The complaint by the Grammy-winning Juanes and other singers became an overnight sensation on YouTube and Spanish-language television, and has been held up by some Cuban exiles in South Florida as evidence of the communist-run island's repressive ways.
In a confrontation with what appeared to be a member of Cuban state security at Havana's famed Hotel Nacional hours before Sunday's show, the singer complains of being followed and mistreated, and threatens to cancel the event if authorities restrict access to the concert site.
"I just realized a little while ago that since yesterday, the guy who's bringing me breakfast, the guy who is accompanying me, then I see him in the concert, and now I see him sending messages," Juanes shouts in the video, which was recorded by journalists accompanying him.
"We are very upset, very upset," Juanes yells. "We are here for the youth of Cuba ... for the future of Cuba."
At one point, Juanes and Spanish performer Miguel Bose threaten to cancel the much-anticipated show, while Puerto Rican star Olga Tanon tries to persuade the men to perform.
"We're leaving. This is finished," Juanes yells.
The videotaped exchange was an embarrassment for Cuba, which had hailed the performance as a rejection of the isolationism preached by some in South Florida. Juanes received death threats before the concert, though opposition to the concert was far from universal in the Cuban-American exile community.
An article in Friday's state-run Granma newspaper says the pop star was "clearly nervous" in the hours before the concert and was confused about a hotel employee's identity.
"Juanes apologized not only to the young man, but to all the workers who witnessed the momentary mess," Granma wrote.
Juanes' manager Fernan Martinez Maecha, who accompanied him to Havana, told The Associated Press on Friday that the singer did have pre-concert jitters, and blamed the hotel confrontation on mutual mistrust.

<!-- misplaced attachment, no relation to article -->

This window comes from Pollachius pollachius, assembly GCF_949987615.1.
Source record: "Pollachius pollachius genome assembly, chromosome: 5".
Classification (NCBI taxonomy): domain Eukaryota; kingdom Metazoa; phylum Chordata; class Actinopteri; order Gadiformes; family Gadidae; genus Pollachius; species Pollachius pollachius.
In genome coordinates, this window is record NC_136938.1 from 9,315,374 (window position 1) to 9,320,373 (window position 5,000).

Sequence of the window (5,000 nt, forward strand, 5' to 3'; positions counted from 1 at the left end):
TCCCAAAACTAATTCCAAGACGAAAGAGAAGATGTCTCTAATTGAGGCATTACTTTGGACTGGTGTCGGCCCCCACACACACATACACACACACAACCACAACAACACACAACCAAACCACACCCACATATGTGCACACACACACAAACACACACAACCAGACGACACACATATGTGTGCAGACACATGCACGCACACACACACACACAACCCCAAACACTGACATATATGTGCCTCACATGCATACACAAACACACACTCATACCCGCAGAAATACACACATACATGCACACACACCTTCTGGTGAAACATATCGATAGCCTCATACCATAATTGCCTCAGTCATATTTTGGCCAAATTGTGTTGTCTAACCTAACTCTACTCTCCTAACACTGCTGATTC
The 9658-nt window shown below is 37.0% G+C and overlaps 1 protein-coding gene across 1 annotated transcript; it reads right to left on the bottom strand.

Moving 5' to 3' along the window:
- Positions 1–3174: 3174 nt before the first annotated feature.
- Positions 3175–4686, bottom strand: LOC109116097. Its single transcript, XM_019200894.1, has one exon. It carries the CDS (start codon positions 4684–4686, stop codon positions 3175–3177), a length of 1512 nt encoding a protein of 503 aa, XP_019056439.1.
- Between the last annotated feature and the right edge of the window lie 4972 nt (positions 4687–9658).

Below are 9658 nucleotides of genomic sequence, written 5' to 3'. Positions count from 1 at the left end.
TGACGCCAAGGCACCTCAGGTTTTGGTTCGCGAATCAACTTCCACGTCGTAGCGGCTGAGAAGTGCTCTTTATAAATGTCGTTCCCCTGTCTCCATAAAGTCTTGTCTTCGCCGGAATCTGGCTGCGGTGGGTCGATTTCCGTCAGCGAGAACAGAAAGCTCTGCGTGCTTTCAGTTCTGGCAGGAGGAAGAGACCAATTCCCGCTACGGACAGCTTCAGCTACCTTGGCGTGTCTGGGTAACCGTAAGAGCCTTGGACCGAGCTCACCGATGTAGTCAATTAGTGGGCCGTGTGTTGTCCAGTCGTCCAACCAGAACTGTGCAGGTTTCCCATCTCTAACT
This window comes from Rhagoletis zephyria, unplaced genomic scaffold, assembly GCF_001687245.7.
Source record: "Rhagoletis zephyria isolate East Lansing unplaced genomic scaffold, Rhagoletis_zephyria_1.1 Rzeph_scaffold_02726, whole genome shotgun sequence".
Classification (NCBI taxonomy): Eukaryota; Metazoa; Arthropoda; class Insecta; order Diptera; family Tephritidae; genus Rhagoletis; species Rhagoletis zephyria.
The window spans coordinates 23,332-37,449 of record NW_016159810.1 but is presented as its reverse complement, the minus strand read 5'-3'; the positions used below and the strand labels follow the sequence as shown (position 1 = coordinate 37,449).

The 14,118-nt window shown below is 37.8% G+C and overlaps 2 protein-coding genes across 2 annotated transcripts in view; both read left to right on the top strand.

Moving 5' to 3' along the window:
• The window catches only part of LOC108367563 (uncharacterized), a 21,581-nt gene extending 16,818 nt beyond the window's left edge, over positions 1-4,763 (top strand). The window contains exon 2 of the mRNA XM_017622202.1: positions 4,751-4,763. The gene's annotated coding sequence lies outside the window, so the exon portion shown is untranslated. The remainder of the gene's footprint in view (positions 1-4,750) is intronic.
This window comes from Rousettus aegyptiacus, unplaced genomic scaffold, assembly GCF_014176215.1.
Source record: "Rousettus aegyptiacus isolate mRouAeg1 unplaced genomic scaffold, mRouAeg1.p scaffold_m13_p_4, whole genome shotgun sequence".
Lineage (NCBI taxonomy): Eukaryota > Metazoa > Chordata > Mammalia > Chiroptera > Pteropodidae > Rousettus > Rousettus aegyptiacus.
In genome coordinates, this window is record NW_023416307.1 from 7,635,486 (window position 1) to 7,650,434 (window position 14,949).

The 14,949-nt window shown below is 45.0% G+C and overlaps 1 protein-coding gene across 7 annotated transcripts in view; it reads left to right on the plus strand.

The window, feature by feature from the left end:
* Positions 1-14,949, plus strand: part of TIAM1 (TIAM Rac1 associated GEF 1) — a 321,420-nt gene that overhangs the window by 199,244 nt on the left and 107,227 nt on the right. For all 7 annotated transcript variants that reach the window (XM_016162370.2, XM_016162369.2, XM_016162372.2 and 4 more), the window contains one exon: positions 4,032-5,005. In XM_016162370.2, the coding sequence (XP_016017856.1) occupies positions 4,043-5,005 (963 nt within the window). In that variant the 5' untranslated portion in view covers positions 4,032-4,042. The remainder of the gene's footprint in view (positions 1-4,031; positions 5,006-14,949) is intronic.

"There were a lot of nerves," he said. "Putting on a concert in Cuba is difficult. This isn't Disney World, but that's why we went there."
He said the hotel worker singled out by Juanes later explained that he went to a concert rehearsal Saturday because he had to work at the hotel Sunday and wouldn't be able to attend the event.
"Cubans have a million spies. They're not going to use the same spy to serve breakfast and make your bed," Martinez Maecha said. "Look, they didn't know what we were going to do. There were a million people coming. We had doubts about them, and they had doubts about us."
Hundreds of thousand of people attended Sunday's 5 1/2-hour show at sprawling Revolution Square, making it the biggest visit by an outsider to Cuba since Pope John Paul II's 1998 tour.
Juanes, who has won 17 Latin Grammy awards, more than any other artist, is known for his social activism. He and the other performers had brushed off the criticism from Miami, saying the show was about music, not politics.
Editor's Note: Associated Press reporter Laura Wides-Munoz in Miami contributed to this report.